Excerpt: “I think this is extraordinarily important, as it deepens the dialogue with both the existing pieces and the site, but also with the nature of the project as an opportunity to revise sculpture as a medium in continuous change but also with a particular appeal these days.”
From Artnet News:
Last week, Cologne Sculpture Park announced that Chus Martínez, head of the Institute of Art of the FHNW Academy of Arts and Design in Basel, would curate the ninth edition of its exhibition program. It is a momentous occasion, as “KölnSkulptur #9,” the two-year show slated to open on October 15, will coincide with the park’s 20th anniversary.
Although it’s still too soon to reveal the list of participating artists, Martínez gave artnet News some exclusive details about the themes of the forthcoming exhibition.
“I am interested in transformation, on how the perception of change affects our imagination of what is still possible,” she said. “I am thinking about nature, gender, and race as key ideas that drive me these days, but I am also thinking of music, of what elements could we introduce in curating to produce a sense of life, of a memory that will motivate the viewer. I imagine the park to be alive, a garden of delights oriented towards the production of a new trust in art and in culture.”
Launched in 1997 by Cologne art collector Michael Stoffel and his wife Eleonore, Cologne Sculpture Park has commissioned over 150 artworks by major artists including Rosemarie Trockel, Louise Bourgeois, Jenny Holzer, Isa Genzken, Dan Graham, and Peter Fischli & David Weiss.
“The very exciting part is that the project offers the possibility of commissioning new work,” Martínez said of the curatorial process. “I think this is extraordinarily important, as it deepens the dialogue with both the existing pieces and the site, but also with the nature of the project as an opportunity to revise sculpture as a medium in continuous change but also with a particular appeal these days.”
Sculpture Parks are gaining relevance and visibility in the international art landscape. This year, for example, marks the 40th anniversary of Yorkshire Sculpture Park, while Germany is also gearing up for the fifth edition of Skulptur Projekte Münster, which coincidentally was also launched in 1977.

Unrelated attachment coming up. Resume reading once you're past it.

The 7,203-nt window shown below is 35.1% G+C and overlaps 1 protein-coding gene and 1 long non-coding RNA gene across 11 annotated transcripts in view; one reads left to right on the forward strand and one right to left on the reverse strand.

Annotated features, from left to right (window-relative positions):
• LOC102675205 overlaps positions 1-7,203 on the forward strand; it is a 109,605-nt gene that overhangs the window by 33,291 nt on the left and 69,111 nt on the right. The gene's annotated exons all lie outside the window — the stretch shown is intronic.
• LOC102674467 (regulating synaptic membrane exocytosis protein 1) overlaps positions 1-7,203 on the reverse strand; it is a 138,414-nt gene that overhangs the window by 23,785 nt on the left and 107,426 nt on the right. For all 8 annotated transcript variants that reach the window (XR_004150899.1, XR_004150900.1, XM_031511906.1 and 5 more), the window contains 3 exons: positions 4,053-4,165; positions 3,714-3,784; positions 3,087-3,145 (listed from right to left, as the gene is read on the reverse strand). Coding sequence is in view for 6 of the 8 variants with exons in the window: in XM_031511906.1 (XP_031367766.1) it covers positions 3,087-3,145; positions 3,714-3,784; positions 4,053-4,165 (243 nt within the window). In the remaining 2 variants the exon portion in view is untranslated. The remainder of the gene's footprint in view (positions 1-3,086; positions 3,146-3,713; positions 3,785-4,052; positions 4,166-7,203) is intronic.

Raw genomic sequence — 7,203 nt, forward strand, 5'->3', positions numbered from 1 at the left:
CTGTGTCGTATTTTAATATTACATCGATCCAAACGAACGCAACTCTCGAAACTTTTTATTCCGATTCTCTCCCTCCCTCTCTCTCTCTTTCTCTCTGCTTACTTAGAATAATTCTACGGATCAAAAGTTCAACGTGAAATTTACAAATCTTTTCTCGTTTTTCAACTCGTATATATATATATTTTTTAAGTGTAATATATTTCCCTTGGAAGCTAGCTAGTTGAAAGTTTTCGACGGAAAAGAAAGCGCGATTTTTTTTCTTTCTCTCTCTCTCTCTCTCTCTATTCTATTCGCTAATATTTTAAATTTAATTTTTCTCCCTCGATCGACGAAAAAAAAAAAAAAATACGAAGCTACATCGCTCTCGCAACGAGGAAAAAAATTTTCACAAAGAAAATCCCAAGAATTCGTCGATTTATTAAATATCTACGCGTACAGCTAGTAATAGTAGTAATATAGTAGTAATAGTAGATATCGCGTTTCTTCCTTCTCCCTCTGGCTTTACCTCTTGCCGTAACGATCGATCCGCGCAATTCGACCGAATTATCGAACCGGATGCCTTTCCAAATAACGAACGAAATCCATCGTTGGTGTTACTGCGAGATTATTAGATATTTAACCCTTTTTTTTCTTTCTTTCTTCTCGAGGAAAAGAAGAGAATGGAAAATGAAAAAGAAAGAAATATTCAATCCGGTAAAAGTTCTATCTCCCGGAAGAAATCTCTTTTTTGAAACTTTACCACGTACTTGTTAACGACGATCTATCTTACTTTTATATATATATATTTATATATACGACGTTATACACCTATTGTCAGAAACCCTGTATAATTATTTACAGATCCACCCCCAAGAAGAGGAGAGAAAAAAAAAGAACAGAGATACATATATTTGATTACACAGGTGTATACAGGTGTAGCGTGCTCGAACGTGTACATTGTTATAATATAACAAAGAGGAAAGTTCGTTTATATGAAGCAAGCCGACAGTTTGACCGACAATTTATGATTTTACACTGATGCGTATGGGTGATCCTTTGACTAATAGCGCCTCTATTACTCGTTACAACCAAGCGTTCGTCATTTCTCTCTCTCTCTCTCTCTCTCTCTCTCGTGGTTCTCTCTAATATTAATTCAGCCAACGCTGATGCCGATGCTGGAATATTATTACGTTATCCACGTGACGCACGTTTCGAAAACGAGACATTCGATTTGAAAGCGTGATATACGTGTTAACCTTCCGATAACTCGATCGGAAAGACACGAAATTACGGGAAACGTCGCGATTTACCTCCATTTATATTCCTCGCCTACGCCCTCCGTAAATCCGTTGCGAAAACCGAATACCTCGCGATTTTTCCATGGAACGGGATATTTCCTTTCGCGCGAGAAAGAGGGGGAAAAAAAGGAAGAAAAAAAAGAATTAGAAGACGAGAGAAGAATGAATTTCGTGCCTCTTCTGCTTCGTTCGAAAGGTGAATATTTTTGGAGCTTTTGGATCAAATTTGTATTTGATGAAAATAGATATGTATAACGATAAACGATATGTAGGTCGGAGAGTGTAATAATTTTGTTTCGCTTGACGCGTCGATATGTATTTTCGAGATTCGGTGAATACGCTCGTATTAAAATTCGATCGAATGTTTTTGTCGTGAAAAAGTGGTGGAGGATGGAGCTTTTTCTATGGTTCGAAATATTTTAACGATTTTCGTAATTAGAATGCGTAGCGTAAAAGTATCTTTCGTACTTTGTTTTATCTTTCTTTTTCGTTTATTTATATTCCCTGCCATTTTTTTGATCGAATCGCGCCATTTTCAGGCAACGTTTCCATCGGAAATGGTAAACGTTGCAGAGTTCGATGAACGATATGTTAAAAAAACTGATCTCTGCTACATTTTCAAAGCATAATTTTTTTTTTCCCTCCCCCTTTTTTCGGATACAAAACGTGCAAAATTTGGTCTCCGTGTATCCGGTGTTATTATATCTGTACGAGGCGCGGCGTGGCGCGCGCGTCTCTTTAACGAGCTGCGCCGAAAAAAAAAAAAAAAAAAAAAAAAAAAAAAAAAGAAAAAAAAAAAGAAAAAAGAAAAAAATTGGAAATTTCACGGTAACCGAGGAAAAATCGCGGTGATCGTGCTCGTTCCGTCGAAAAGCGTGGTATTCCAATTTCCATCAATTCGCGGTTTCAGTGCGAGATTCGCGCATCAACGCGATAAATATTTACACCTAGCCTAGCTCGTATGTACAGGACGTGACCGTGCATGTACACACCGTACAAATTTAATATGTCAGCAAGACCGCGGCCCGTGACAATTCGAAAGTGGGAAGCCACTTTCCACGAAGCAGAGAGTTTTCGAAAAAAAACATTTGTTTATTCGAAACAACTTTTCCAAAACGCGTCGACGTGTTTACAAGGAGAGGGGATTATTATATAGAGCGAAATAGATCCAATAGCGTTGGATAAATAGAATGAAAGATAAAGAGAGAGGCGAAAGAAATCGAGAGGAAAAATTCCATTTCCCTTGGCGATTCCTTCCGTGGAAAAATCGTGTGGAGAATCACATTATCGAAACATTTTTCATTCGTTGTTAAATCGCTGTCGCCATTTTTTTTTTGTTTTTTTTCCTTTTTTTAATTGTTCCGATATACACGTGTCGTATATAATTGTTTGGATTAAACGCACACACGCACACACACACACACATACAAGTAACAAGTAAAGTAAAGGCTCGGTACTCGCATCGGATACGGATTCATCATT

So, is public sculpture particularly resonant with art-minded people nowadays?
“I think so. We are losing a sense of the public sphere in many radical ways, from the use of technological tools (and I am not a pessimist) to violence, our public life, our desire to be together in public has been negatively affected,” Martínez told artnet News.
“Art has been traditionally used to produce a different experience of the time we spend outside, wondering, walking, or meeting. We need solace, more than ever, and therefore any attempt to intelligently unite artistic research and practice and the enrichment of the public sphere is really relevant.”
Research is a field in which Martínez is definitely experienced. In 2014, the curator—who’s been chief curator at New York’s El Museo del Barrio and Barcelona’s MACBA, and was part of the Documenta 13 curatorial team—took the helm of the Institute of Art of the FHNW Academy of Arts and Design in Basel.
This surprised many as it meant a move from a string of highly visible curatorial roles to a more academic, behind-the-scenes position.
“The Institute has given me an incredible opportunity to think about the practice of curating, about artistic production, and the future forms of institutions. We have been producing encounters with artists and scientists, symposiums to reflect on how art is the substance that thinks about experience in a very radical way,” Martínez told artnet News.
“Some of these sessions are public, but we also produce three specially commissioned projects a year that somehow add to these debates, and we also have a small exhibition space, der TANK. I am also writing more than ever, and I curate at least one project a year that I think is meaningful and co-exists well with what I have been learning here.”